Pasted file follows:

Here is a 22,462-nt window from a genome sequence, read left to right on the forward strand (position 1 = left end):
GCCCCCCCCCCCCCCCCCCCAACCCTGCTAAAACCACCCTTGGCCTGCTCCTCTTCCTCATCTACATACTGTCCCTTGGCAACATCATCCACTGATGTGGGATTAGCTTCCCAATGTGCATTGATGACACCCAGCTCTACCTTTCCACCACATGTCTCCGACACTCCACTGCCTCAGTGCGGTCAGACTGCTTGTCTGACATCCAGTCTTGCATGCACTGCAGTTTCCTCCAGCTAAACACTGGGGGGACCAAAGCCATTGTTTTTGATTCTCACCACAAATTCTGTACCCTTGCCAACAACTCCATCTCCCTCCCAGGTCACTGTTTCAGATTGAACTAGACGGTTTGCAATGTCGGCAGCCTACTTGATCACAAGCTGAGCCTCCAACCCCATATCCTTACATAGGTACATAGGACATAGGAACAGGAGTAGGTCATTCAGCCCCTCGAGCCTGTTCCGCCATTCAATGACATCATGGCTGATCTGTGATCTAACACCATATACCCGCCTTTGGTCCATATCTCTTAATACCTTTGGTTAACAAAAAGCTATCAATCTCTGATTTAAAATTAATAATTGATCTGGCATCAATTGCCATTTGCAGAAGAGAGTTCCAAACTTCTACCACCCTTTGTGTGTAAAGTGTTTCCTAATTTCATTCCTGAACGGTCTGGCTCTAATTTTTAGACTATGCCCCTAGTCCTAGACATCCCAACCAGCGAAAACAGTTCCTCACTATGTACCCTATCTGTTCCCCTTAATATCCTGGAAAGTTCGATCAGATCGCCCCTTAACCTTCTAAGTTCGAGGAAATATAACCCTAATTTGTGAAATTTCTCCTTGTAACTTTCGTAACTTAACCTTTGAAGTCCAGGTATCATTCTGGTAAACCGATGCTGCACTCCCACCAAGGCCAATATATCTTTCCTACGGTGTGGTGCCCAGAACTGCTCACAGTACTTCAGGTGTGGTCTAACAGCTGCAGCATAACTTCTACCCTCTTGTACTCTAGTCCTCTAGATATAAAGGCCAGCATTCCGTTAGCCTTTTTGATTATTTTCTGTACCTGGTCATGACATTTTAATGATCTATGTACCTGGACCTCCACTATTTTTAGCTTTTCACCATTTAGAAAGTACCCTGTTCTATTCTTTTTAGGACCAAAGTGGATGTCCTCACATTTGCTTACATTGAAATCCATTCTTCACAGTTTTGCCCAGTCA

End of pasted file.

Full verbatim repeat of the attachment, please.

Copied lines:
Here is a 22,462-nt window from a genome sequence, read left to right on the forward strand (position 1 = left end):
GCCCCCCCCCCCCCCCCCCCAACCCTGCTAAAACCACCCTTGGCCTGCTCCTCTTCCTCATCTACATACTGTCCCTTGGCAACATCATCCACTGATGTGGGATTAGCTTCCCAATGTGCATTGATGACACCCAGCTCTACCTTTCCACCACATGTCTCCGACACTCCACTGCCTCAGTGCGGTCAGACTGCTTGTCTGACATCCAGTCTTGCATGCACTGCAGTTTCCTCCAGCTAAACACTGGGGGGACCAAAGCCATTGTTTTTGATTCTCACCACAAATTCTGTACCCTTGCCAACAACTCCATCTCCCTCCCAGGTCACTGTTTCAGATTGAACTAGACGGTTTGCAATGTCGGCAGCCTACTTGATCACAAGCTGAGCCTCCAACCCCATATCCTTACATAGGTACATAGGACATAGGAACAGGAGTAGGTCATTCAGCCCCTCGAGCCTGTTCCGCCATTCAATGACATCATGGCTGATCTGTGATCTAACACCATATACCCGCCTTTGGTCCATATCTCTTAATACCTTTGGTTAACAAAAAGCTATCAATCTCTGATTTAAAATTAATAATTGATCTGGCATCAATTGCCATTTGCAGAAGAGAGTTCCAAACTTCTACCACCCTTTGTGTGTAAAGTGTTTCCTAATTTCATTCCTGAACGGTCTGGCTCTAATTTTTAGACTATGCCCCTAGTCCTAGACATCCCAACCAGCGAAAACAGTTCCTCACTATGTACCCTATCTGTTCCCCTTAATATCCTGGAAAGTTCGATCAGATCGCCCCTTAACCTTCTAAGTTCGAGGAAATATAACCCTAATTTGTGAAATTTCTCCTTGTAACTTTCGTAACTTAACCTTTGAAGTCCAGGTATCATTCTGGTAAACCGATGCTGCACTCCCACCAAGGCCAATATATCTTTCCTACGGTGTGGTGCCCAGAACTGCTCACAGTACTTCAGGTGTGGTCTAACAGCTGCAGCATAACTTCTACCCTCTTGTACTCTAGTCCTCTAGATATAAAGGCCAGCATTCCGTTAGCCTTTTTGATTATTTTCTGTACCTGGTCATGACATTTTAATGATCTATGTACCTGGACCTCCACTATTTTTAGCTTTTCACCATTTAGAAAGTACCCTGTTCTATTCTTTTTAGGACCAAAGTGGATGTCCTCACATTTGCTTACATTGAAATCCATTCTTCACAGTTTTGCCCAGTCA